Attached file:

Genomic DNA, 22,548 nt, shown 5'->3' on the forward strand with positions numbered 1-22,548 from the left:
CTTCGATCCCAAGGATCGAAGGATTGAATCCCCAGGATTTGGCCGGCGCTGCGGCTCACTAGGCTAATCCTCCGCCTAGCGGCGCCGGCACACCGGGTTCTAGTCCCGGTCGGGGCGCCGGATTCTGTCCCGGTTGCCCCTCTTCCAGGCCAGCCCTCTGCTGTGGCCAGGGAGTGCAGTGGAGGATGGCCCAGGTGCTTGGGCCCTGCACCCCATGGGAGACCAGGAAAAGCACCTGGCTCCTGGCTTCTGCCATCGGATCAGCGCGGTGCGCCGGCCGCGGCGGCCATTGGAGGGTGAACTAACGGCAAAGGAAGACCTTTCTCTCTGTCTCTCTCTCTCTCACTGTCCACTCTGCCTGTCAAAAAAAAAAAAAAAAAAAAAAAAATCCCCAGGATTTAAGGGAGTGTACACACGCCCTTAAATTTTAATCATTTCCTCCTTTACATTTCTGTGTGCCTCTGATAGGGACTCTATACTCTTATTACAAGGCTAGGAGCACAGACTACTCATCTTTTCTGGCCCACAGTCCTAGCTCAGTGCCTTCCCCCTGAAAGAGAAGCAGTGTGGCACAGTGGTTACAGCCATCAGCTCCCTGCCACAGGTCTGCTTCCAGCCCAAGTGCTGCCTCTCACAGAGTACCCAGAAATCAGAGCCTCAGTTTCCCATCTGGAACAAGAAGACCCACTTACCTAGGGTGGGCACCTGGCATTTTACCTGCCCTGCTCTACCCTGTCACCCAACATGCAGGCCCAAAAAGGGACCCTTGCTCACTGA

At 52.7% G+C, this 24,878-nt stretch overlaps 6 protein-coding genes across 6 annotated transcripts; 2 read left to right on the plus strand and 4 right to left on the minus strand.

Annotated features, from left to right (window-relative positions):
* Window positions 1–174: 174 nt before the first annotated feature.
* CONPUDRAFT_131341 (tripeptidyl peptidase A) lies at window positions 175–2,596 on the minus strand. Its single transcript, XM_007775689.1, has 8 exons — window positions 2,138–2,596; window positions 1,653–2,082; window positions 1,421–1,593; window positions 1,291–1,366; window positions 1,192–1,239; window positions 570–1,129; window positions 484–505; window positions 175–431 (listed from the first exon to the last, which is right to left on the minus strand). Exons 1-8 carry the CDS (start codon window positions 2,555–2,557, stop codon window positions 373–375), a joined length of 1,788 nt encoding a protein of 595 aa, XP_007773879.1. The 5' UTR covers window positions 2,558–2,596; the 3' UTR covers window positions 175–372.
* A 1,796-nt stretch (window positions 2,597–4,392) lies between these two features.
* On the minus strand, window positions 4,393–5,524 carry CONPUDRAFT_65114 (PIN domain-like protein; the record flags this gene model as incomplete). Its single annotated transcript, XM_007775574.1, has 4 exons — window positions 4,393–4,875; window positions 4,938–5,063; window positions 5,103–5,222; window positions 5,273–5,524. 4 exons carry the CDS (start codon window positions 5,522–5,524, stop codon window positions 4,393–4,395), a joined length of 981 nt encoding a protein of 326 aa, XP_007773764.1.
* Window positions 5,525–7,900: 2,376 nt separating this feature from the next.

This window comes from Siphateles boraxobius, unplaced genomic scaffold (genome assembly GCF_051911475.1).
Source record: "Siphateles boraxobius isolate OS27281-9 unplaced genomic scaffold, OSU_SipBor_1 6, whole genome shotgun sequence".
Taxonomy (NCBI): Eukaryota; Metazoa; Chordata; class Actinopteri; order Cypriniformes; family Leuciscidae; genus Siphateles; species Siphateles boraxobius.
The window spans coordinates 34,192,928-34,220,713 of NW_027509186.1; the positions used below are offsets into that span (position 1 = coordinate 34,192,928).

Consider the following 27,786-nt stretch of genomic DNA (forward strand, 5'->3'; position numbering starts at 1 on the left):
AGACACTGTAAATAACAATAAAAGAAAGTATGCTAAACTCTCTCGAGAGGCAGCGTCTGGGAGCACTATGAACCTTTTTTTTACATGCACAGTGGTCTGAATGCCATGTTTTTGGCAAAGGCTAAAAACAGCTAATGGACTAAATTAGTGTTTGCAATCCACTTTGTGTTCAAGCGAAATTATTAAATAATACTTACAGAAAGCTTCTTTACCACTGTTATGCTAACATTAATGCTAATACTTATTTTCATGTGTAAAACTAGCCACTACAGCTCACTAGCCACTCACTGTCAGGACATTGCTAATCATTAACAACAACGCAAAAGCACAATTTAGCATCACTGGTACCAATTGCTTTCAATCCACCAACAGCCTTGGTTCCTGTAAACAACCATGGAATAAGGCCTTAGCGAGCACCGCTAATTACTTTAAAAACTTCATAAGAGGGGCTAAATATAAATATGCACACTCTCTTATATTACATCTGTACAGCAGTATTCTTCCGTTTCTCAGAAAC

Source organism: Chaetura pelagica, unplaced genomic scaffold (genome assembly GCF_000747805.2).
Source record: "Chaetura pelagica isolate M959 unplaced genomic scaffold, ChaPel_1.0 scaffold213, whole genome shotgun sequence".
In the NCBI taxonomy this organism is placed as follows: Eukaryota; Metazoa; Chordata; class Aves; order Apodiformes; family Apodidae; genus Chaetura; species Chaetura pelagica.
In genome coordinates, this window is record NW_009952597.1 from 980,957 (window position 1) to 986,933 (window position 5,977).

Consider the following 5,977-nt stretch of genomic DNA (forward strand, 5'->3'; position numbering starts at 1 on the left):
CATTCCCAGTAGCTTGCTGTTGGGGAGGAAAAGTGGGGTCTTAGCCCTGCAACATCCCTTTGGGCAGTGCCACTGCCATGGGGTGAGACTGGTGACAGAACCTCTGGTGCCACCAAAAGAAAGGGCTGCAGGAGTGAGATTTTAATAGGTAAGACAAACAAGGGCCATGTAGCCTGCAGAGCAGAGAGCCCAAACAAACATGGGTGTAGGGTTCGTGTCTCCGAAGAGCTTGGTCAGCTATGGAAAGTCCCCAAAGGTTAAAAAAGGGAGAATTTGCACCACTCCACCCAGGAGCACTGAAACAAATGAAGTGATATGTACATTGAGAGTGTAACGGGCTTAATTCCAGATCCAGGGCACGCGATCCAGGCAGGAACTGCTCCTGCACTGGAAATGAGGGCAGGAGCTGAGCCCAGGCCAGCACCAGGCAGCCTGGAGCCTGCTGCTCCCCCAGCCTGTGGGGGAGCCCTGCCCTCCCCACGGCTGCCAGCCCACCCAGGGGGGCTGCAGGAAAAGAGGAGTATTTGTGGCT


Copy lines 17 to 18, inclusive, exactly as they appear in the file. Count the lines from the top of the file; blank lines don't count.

Source record: "Chaetura pelagica isolate M959 unplaced genomic scaffold, ChaPel_1.0 scaffold213, whole genome shotgun sequence".
In the NCBI taxonomy this organism is placed as follows: Eukaryota; Metazoa; Chordata; class Aves; order Apodiformes; family Apodidae; genus Chaetura; species Chaetura pelagica.